Diatoms include:
Actinocyclus ingens
Actinoptychus undulatus
Auliscus sp.
Cocconeis sp.
Coscinodiscus marginatus
Coscinodiscus plicatus
Coscinodiscus tabularis
Denticulopsis hustedii
Diploneis sp.
Rhizosolenia barboi
Stephanopyxis schenckii
Silicoflagellates include:
Mesocena hexalitha
Foraminifers: non-diagnostic
Age: latest middle Miocene - subzone C of the Denticulopsis
hustedtii - D. lauta zone - Monterey Formation.
Remarks: Subzone C is age equivalent to the Mohnian benthic
foraminifer stage. Sample's dolomitic nature and well-preserved diatoms
may be indicative of an intraformational concretion (R. Garrison, oral
comm. ).
Sample A20 e (10%)
Lithology: Mudstone -whitish, angular to subrounded, thinly
laminated, extremely well indurated opaline mudstone with diatoms, fish
fragments, quartz (angular) and feldspar silt. Many cobble size (9 x 8
x 7 em) fragment, but mostly sample is found as angular gravel size
fragments. Also sample is of notable low density.
Paleontology: Foraminifera include: barren
Diatoms include: non-diagnostic.
Age: Latest middle Miocene{?) -Monterey Formation{?)
Sample A20 f (7%)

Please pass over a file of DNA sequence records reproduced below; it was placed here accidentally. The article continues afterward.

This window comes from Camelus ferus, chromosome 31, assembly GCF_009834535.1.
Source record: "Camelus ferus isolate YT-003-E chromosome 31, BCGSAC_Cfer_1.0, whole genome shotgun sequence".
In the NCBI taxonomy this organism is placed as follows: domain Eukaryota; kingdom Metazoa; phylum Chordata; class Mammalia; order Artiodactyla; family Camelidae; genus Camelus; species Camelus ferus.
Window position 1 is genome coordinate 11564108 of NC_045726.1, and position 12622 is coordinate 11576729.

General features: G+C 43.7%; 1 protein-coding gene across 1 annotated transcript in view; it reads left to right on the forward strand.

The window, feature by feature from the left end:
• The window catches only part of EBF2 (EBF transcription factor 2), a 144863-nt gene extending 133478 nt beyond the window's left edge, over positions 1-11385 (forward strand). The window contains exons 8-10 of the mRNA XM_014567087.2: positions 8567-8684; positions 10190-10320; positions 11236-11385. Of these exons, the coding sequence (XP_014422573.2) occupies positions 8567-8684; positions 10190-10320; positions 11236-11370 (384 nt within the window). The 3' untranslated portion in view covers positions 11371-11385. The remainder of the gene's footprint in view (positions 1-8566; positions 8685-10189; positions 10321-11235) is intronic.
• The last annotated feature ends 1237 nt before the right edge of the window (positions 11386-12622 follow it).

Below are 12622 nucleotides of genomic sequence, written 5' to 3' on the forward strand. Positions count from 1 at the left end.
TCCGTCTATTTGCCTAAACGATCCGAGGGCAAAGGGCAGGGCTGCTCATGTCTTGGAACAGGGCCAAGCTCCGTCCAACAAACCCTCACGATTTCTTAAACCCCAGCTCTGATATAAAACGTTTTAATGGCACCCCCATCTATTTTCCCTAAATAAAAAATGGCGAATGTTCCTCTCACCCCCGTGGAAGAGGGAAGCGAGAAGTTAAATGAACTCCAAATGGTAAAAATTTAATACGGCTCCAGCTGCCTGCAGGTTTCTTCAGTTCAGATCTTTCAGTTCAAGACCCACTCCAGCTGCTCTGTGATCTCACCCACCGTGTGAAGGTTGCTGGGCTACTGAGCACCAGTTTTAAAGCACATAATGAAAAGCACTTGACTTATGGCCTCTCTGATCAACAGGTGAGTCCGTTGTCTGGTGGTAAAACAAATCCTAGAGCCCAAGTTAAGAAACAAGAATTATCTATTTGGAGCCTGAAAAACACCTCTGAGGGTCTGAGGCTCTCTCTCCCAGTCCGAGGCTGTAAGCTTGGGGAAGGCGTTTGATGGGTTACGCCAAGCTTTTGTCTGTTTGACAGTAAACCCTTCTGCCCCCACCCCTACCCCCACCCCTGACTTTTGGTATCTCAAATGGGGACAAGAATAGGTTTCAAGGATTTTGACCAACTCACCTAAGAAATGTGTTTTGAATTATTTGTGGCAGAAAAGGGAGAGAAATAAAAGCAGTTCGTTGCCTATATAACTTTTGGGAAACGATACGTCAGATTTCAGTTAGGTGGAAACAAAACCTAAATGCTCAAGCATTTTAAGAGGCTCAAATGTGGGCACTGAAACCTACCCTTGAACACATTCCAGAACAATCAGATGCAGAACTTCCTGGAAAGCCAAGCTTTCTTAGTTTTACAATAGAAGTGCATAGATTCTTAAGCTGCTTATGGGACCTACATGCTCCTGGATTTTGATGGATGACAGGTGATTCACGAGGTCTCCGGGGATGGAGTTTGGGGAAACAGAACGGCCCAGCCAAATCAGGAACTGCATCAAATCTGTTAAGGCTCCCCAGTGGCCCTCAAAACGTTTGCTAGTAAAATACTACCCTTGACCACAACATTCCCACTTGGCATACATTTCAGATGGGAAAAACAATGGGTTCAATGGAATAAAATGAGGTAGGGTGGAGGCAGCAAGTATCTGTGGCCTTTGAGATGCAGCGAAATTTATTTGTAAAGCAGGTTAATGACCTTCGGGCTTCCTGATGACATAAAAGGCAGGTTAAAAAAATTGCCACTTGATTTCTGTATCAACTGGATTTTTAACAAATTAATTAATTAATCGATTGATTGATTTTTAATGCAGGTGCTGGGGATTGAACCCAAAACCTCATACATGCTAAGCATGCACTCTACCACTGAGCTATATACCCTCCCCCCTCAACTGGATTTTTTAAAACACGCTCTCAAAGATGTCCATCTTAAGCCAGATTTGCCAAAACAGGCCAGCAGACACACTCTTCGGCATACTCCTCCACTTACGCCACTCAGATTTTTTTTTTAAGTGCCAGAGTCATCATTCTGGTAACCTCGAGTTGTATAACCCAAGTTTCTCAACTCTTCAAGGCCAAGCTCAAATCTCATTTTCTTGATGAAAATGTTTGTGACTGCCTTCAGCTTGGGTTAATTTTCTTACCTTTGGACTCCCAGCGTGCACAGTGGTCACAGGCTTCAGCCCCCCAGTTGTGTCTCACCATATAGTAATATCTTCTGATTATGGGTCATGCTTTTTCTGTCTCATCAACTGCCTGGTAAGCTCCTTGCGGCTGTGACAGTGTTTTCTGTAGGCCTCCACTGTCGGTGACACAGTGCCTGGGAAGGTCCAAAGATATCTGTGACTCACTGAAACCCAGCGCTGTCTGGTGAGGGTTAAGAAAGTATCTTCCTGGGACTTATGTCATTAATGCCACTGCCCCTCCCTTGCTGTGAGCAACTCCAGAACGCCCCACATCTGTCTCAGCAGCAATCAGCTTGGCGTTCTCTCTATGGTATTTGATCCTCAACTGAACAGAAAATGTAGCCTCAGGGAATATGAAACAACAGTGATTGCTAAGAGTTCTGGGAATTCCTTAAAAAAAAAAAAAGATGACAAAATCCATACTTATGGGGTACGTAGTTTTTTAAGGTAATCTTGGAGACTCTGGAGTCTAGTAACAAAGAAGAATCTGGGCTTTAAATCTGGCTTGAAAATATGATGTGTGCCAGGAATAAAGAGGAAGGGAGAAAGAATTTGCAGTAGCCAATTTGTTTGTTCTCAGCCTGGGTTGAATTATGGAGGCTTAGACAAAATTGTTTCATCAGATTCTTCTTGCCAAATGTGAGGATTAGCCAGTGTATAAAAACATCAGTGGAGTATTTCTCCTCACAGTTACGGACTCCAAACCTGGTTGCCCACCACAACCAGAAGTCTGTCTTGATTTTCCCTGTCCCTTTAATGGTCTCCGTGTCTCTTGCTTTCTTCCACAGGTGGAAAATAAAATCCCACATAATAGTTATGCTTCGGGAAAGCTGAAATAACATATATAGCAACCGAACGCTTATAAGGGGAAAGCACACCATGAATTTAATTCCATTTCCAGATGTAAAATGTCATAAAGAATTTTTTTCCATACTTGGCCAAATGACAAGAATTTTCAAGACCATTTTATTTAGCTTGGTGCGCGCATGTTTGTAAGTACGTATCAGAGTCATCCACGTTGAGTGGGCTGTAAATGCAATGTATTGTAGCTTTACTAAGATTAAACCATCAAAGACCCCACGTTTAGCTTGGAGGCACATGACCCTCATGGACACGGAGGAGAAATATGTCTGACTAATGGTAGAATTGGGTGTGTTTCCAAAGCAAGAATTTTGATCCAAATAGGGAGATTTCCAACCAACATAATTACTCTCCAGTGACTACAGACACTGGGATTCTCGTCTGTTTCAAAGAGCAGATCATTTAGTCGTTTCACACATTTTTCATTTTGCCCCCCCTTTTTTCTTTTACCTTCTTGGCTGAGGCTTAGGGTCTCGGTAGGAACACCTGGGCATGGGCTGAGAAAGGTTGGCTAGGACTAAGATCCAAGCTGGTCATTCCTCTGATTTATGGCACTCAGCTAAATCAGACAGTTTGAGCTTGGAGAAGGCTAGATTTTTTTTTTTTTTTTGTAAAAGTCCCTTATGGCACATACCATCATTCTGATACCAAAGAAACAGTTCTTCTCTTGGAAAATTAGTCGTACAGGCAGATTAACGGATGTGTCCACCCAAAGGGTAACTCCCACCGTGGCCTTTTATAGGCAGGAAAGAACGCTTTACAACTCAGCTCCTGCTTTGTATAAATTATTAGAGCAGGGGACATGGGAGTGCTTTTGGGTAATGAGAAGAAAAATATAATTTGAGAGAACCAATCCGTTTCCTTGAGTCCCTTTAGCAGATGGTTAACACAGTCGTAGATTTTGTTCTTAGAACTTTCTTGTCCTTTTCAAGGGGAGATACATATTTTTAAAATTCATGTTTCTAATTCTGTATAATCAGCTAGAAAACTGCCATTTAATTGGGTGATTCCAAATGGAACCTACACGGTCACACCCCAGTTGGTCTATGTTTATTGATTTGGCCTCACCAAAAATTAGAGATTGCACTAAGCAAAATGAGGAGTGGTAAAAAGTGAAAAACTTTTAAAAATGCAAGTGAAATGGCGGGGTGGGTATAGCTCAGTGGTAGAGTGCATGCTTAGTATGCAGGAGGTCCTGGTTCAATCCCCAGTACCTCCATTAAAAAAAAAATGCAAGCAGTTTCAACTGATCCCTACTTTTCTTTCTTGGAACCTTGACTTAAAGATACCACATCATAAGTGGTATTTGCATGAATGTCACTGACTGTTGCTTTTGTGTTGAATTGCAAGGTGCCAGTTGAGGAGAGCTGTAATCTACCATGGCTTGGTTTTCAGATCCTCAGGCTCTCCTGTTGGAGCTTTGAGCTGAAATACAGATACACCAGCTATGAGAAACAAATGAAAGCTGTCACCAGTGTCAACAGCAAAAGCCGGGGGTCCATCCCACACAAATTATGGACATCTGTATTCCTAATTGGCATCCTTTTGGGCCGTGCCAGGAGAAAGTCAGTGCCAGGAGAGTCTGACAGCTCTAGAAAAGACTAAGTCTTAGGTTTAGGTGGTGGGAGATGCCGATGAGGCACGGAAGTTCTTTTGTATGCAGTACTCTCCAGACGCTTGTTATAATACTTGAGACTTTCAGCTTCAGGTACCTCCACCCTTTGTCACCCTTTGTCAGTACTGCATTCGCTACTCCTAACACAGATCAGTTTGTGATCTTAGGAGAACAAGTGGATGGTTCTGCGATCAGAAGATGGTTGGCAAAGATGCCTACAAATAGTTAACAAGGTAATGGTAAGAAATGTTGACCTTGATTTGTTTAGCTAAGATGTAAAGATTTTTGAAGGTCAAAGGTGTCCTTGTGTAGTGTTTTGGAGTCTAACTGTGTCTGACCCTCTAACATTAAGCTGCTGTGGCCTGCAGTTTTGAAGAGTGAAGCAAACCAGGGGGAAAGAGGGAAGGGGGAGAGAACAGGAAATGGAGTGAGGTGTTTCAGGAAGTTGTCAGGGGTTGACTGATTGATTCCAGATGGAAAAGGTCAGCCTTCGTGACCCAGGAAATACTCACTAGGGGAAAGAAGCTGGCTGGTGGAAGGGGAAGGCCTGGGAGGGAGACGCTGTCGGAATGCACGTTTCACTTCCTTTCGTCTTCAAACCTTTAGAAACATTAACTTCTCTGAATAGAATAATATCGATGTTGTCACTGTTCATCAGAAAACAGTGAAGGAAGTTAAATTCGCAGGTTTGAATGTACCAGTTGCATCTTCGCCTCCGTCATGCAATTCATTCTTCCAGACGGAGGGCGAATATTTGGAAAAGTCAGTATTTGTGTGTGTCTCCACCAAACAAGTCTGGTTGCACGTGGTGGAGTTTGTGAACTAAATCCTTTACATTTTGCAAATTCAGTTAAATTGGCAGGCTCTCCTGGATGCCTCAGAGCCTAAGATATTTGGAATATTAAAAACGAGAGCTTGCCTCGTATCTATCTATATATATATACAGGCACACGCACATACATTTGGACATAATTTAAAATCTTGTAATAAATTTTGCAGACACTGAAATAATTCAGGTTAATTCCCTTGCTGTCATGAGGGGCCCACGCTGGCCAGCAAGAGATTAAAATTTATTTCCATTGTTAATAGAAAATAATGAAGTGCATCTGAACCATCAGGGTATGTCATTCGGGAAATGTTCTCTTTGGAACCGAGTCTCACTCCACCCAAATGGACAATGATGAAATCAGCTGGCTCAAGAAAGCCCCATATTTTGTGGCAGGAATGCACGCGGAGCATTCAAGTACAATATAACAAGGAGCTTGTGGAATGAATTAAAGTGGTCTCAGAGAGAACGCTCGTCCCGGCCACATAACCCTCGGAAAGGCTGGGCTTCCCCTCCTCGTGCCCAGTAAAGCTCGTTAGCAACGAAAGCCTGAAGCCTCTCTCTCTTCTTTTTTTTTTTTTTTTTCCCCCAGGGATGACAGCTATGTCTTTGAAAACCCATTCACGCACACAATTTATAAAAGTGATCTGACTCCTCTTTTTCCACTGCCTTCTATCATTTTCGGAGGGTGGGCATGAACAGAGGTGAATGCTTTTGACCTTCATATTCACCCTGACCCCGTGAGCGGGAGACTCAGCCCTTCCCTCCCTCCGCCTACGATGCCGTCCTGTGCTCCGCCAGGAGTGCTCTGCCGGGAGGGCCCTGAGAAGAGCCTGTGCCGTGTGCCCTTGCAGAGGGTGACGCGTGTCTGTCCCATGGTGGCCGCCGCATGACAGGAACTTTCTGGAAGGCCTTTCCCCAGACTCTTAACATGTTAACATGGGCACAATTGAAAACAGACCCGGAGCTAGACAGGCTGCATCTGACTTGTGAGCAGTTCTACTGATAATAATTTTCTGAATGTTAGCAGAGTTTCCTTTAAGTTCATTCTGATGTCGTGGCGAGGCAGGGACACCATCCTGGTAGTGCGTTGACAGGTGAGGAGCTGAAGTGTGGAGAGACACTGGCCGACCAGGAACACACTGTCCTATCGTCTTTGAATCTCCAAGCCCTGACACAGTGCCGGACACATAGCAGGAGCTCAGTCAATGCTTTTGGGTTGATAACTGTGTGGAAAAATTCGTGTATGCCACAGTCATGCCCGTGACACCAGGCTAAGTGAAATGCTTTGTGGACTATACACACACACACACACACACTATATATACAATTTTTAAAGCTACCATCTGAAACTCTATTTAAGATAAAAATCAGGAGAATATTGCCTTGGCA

Lithology: Sandstone - buff, subrounded, massive, very friable,
moderate -weakly indurated, moderately well sorted, medium grained
arkosic sandstone with siliceous volcanic grains and sparry calcite
cement. Sample consisted of two boulders (22 x 14 x 12 em + 14 x 18 x
11 em) and three cobble size fragments (7 x 7 x 5 em).
Paleontolog~:
Barren of foraminifers and diatoms.
Age: Late iocene(?) Santa Margarita Sandstone(?)
Sample A20 g (<1%)
Lithology: Sandstone - gray, subrounded, massive, moderately well
indurated, moderately well sorted, fine grained arkosic sandstone.
Sample consists of one fragment (8 x 8 x 4 em). Same as A20 f only
finer grained.
Paleontology: None
Age: Same as A?Of
Remarks: Dredg~ partially filled with gray green cohesive mud.
81
Dredge Haul A21
Start:
Finish:
Depth:
36°52'30"
122°17'45"
36°53'45"
122°19'20"
1015-420 m
Sample A21
Lithologf: Siltstone - brownish gray, subangular, massive,
moderately w~l indurated, highly bioturbed (polychaetes) siltstone.
Sample consists of 6 rock fragments (6 x 4 x 1 em to 3 x 2 x 1 em).
Paleontology: None
Age: Pliocene(?) - Purisima Formation
Remarks: Dredge was filled with dark green cohesive mud. Rock
fragments' lithology similar to known Pliocene Purisima Formation.
82
Dredge Haul A
22
Start:
Finish:
Depth:
36°54'45"
122°24'30"
36°56'10"
122°23'40"